Against All Hope: Resistance in the Nazi Concentration Camps, 1938-1945

Synopsis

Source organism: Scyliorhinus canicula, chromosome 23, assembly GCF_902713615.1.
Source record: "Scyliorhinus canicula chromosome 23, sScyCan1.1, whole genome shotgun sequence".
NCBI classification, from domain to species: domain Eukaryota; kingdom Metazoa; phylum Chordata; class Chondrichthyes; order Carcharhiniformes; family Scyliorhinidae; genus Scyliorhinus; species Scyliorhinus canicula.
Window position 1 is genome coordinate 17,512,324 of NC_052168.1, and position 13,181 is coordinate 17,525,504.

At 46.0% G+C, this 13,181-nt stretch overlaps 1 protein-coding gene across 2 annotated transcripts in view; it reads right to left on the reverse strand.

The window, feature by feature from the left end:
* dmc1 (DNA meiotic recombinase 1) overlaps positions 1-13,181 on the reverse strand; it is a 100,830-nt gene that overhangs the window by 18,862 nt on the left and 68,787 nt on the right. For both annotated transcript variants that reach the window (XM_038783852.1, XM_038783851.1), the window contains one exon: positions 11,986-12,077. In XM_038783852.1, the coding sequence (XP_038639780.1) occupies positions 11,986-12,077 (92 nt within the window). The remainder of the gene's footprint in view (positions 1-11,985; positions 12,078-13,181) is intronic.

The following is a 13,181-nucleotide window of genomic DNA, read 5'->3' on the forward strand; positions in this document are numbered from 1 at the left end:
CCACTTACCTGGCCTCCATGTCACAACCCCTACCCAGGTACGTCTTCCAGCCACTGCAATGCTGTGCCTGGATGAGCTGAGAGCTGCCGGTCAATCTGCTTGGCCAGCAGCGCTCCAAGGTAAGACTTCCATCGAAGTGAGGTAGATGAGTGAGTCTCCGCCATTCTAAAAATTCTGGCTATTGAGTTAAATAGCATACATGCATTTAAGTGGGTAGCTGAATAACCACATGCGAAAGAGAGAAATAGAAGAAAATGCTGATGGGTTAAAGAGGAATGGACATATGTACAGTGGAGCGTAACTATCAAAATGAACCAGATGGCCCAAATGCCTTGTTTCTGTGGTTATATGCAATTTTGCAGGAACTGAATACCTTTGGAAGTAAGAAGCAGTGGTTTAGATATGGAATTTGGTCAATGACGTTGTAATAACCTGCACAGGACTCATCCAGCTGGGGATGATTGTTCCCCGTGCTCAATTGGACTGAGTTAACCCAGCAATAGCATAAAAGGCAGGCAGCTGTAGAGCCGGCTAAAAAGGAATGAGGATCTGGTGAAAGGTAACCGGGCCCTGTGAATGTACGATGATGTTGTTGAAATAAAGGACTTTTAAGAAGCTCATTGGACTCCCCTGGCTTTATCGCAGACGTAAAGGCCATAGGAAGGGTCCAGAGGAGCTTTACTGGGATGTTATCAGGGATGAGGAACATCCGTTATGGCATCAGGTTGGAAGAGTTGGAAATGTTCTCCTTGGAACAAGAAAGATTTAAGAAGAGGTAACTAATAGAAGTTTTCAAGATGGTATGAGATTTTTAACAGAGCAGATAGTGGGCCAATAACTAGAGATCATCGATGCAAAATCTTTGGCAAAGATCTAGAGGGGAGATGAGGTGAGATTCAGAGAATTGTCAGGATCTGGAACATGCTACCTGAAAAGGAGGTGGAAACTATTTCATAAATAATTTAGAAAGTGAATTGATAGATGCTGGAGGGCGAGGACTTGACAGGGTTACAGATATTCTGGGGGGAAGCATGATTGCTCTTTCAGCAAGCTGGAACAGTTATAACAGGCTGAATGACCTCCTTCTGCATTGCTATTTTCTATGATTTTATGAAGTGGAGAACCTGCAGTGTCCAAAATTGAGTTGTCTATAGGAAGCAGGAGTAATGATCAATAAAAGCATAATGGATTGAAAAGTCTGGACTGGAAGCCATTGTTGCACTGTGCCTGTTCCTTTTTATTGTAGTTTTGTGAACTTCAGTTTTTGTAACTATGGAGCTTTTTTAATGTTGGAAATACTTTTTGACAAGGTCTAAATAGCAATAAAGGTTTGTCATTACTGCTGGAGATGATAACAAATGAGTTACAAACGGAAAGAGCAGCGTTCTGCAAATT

In this major and comprehensive work, hailed by Le Monde as a "monumental study", Hermann Langbein shatters the myth that all prisoners of concentration camps during World War II passively let themselves be slaughtered. A prisoner himself and one of the leaders of resistance at Auschwitz, Langbein painstakingly documents the detailed account of the history of the camps and the story of resistance. Spanning the initial years to the chaotic weeks before liberation, Against All Hope is the first systematic presentation of organized resistance. Deeply moving, it is an unforgettable testament to the resilience and determination of the human spirit. As the camps were being established, Langbein examines the composition of the initial prisoners; a mixture of political prisoners (Reds), convicted criminals (Greens), Jews, and "anti-socials" and reveals the brutal struggle for camp domination between the Reds and Greens. With analytic detail, he presents the history and nature of the individual camps and the inmate self-government. In "The Actors", Langbein recognizes for the first time the various inmate groups, Germans, Austrians, Poles, Russians, Communists, Socialists, Jehovah's Witnesses, Gypsies and Jews, and how they related to resistance. Langbein portrays the incredible impossibility of resistance against the all-powerful total domination of the Nazi camp administration. The prisoners were to be morally broken, psychically disabled, and even physically destroyed. To resist against this systematic demoralization, its isolation from the rest of the world, and its intention to exterminate, was inconceivable. Through chronic malnutrition, beatings, torture, and the permanent terrorism ofthe SS, the prisoners were led to believe "there is only one way out of here: through the chimney". And yet, resistance, individual initiatives and organized action, to aid fellow inmates, to escape, to revolt, to thwart manag

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